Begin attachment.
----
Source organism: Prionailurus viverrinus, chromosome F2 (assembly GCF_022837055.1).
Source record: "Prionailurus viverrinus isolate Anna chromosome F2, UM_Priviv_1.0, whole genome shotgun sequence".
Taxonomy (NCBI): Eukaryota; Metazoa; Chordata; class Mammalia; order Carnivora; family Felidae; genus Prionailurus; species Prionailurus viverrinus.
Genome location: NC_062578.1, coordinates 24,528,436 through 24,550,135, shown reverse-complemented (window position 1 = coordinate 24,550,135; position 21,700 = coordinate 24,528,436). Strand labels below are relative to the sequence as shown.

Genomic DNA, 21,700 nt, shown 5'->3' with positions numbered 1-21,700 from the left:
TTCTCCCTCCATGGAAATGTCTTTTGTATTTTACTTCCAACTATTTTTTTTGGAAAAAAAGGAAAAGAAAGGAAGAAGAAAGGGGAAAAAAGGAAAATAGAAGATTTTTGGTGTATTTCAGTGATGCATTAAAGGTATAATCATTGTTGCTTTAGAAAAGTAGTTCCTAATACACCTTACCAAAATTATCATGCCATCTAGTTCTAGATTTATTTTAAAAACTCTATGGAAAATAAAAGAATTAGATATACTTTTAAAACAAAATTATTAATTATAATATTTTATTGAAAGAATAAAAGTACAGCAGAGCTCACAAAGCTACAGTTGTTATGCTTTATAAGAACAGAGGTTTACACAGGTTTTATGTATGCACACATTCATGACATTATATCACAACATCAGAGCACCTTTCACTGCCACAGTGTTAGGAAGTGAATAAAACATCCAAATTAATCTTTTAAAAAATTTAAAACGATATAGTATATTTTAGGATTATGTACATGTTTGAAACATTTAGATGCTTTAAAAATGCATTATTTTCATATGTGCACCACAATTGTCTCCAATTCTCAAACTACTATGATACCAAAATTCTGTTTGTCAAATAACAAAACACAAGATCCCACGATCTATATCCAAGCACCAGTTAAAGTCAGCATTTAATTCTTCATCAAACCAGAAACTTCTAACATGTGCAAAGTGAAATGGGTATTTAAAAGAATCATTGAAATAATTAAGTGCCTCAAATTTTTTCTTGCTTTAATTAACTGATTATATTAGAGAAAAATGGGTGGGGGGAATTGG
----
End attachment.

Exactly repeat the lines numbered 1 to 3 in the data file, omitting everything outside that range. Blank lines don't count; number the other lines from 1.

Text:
Source organism: Prionailurus viverrinus, chromosome F2 (assembly GCF_022837055.1).
Source record: "Prionailurus viverrinus isolate Anna chromosome F2, UM_Priviv_1.0, whole genome shotgun sequence".
Taxonomy (NCBI): Eukaryota; Metazoa; Chordata; class Mammalia; order Carnivora; family Felidae; genus Prionailurus; species Prionailurus viverrinus.